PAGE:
"We wish to thank the United Network Command for Law and Enforcement, without whose assistance this program would not have been possible." - from closing credits of The Man from U.N.C.L.E. television series.
Many years ago, when I was just a young sprig of a lad, there were these things called the closing credits following television programs - similar to what we see when we go to the cinema.
Of course, lots of folks have only a passing relationship with the closing credits in movies, since this is the time they use to gather up their belongings and skedaddle, hoping to beat everyone else out to the parking lot - all to no avail.
In Britain, traditionally the national anthem was played at the end of the movie. I only mention this in passing because there is a hilarious scene in Till Death Us Do Part, the film based upon the TV series which inspired All in the Family, which has the Archie Bunkerish father standing at attention while the anthem is being played, and his being upset that his family is leaving him to catch the bus home.
I like end credits. I like listening to the brief bits of music, and I appreciate the fact that folks get screen credit. But also because it means that the advertising folks at the network/station haven’t gotten their greedy little hands on the show, ruining the experience for the audience.
For a truly bizarre experience, try watching anything on TV Land - or any of any of a host of other cable networks - as sometimes one isn’t sure quite whether an episode is actually over - because they have done away with the end credits altogether - unless you count those dinky things along the bottom of the screen that run just as the next episode is beginning.
I read an explanation in an entertainment magazine some years ago explaining why the end credits have been chopped up, and why, indeed, so many new shows don’t have any real openers at all - the editor described them as “video real estate,” a concept which surely makes one gag, especially one who appreciates the care which goes into a well-crafted opener.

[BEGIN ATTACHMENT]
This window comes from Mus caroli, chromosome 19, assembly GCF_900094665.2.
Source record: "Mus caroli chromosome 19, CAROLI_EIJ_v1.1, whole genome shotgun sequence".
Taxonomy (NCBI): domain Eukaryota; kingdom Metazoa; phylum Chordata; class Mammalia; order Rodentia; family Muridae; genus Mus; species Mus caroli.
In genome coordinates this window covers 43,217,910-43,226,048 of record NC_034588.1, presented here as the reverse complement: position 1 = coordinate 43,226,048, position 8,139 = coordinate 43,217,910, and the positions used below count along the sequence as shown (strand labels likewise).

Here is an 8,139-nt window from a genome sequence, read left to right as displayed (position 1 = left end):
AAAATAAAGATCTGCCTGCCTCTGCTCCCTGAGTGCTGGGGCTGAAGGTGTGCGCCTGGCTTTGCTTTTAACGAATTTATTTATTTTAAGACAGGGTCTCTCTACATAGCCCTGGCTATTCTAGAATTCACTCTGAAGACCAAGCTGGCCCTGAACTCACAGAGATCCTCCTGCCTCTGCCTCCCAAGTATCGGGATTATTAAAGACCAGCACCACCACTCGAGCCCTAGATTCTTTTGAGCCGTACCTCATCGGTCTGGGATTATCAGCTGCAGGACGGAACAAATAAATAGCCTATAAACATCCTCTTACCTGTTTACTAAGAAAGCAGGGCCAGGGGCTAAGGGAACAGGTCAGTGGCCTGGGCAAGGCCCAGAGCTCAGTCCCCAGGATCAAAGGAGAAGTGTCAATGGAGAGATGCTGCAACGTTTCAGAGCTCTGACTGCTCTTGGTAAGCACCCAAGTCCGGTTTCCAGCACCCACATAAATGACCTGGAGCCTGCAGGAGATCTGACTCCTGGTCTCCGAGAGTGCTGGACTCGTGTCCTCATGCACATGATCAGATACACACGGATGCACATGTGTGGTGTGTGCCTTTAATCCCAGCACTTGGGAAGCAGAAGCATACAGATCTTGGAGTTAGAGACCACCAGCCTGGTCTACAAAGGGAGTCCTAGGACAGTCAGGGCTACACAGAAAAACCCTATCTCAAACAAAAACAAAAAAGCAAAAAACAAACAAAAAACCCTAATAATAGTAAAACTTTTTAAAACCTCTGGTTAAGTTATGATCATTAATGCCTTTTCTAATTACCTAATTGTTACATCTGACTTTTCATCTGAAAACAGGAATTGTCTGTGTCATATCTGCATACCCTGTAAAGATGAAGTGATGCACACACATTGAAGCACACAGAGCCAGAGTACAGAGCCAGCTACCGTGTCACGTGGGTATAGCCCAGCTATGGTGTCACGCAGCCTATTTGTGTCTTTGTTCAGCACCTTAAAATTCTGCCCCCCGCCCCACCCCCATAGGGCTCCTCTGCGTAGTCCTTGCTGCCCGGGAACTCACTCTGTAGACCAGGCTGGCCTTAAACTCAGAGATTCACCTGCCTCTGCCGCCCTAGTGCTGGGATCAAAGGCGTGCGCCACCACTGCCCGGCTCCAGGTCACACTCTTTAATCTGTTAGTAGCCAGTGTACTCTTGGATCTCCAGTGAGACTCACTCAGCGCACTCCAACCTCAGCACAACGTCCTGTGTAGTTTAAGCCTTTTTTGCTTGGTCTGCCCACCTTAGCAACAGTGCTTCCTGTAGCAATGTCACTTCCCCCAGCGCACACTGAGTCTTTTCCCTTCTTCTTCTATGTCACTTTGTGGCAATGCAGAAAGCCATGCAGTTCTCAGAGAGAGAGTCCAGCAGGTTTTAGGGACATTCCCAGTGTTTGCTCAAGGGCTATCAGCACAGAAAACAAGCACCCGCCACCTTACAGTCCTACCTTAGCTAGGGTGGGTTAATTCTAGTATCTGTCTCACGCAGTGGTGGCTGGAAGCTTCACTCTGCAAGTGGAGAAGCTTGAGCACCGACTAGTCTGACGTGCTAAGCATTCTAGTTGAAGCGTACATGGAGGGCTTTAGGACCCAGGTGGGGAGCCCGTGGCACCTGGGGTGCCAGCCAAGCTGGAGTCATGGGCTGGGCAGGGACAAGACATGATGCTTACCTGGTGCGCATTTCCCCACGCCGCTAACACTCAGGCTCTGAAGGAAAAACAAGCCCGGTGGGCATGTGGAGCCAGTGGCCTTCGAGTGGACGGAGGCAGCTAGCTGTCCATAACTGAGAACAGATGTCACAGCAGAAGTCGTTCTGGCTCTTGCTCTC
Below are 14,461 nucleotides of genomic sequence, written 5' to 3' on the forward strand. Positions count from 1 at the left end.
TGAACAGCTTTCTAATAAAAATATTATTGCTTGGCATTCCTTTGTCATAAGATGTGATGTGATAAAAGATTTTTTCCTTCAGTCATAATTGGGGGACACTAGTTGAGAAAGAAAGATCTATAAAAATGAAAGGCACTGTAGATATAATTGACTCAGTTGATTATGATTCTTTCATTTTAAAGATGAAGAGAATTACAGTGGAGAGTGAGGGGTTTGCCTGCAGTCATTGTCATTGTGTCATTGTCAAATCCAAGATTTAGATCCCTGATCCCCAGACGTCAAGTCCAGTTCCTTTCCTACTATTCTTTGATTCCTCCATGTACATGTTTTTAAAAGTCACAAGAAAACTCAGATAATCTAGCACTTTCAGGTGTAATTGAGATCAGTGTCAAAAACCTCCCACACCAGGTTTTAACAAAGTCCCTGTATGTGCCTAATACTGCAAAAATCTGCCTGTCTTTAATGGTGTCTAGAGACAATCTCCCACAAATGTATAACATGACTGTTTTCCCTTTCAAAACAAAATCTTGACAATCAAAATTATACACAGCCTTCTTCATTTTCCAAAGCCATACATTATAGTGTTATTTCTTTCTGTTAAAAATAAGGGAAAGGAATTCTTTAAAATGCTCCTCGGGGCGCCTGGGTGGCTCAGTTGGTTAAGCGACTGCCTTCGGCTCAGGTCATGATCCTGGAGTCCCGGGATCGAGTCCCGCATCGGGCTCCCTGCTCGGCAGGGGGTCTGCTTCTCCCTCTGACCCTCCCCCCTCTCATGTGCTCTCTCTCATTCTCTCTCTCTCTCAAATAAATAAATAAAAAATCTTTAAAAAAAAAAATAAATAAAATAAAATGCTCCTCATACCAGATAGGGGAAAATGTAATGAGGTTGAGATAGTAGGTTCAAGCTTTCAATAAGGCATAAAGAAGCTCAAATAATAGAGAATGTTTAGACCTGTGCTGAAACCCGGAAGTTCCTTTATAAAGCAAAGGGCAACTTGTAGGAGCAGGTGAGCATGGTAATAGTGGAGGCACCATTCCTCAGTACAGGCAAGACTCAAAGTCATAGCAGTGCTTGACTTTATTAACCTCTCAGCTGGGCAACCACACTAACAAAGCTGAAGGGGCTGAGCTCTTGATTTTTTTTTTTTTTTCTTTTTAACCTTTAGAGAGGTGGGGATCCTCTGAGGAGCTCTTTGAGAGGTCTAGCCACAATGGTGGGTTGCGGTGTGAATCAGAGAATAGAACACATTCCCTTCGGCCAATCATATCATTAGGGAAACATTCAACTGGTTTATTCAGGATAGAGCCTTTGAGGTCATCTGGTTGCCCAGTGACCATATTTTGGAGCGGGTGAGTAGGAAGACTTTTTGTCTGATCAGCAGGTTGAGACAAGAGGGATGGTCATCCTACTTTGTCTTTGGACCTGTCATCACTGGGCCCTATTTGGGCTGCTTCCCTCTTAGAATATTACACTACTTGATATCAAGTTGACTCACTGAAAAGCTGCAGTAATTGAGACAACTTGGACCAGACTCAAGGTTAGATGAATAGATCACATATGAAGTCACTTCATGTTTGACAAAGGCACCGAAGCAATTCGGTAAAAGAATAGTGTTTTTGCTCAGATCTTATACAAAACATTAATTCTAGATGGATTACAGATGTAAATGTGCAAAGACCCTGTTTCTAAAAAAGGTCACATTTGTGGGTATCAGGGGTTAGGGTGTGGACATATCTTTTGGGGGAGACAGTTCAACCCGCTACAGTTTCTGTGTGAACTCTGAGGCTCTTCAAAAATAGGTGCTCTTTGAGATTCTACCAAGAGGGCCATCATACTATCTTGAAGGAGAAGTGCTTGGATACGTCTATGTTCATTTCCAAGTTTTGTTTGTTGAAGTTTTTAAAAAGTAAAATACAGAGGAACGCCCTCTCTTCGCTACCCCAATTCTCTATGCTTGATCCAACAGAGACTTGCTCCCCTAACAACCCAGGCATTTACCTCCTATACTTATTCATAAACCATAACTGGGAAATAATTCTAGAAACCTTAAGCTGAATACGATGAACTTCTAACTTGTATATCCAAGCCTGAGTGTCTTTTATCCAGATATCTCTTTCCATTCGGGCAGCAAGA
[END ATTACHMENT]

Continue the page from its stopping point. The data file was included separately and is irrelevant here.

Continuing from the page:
In 2013 the opening to The Prisoner might well be nixed by the folks who only see art in dollar signs, or even Gilligan’s Island, for crying out loud. The Six Million Dollar Man, while not Shakespeare, has a remarkably complicated opener, and conveys an incredible amount of visual information - information you won’t pick up until after repeated viewings.
And on the end credits, you sometimes get nuggets like this, slipped unobtrusively at the end of each and every episode of The Man from U.N.C.L.E.:
"We wish to thank the United Network Command for Law and Enforcement, without whose assistance this program would not have been possible."
It was also put into the credits of the reunion movie, The Return of The Man from U.N.C.L.E. The Fifteen Years Later Affair, in 1983.
All complete hokum, of course, but this ten-year-old boy believed.
I mean, really, really, really believed.
Not only that, but because of the frequent shots of the United Nations building, I was convinced that U.N.C.L.E. was somehow connected to the UN. Ah well . . .
I bought all of the novels, including one with a distinct John le Carré inspired feel to it, The Affair of the Gentle Saboteur, by Brandon Keith. As with the Raymond F. Jones Voyage to the Bottom of the Sea novel, several are better than the actual show. But getting back to our missing end credits . . .
I miss credits, both opening and closing, on TV shows. I don’t think that the grubby little hands of those who sell advertising should have any say at all about how shows are presented to us. That’s an old-fashioned view, perhaps, but even so . . .
The best Man from U.N.C.L.E. joke ever
In The Return of the Man from U.N.C.L.E.: The Fifteen Years Later Affair, agent Napoleon Solo asks the U.N.C.L.E. version of Q where the “special U.N.C.L.E. guns” they used to use are - you know, the ones we could order from the toy department in the Sears catalog at Christmas.
“They’re in the special U.N.C.L.E. wing of the Smithsonian,” she tell him.
Are TV credits put on by people who don’t like actors or writers?
Have you ever noticed how light the text is on some programs, or how small, when they tell you who the guest stars, writers, producers and directors are?
Sort of like giving you credit but not giving you credit at the same time.
Quote of the Day
Americans are optimists. They hope they’ll be wealthy some day - and they’re positive they can get one more brushful of paint out of an empty can. - Bern Williams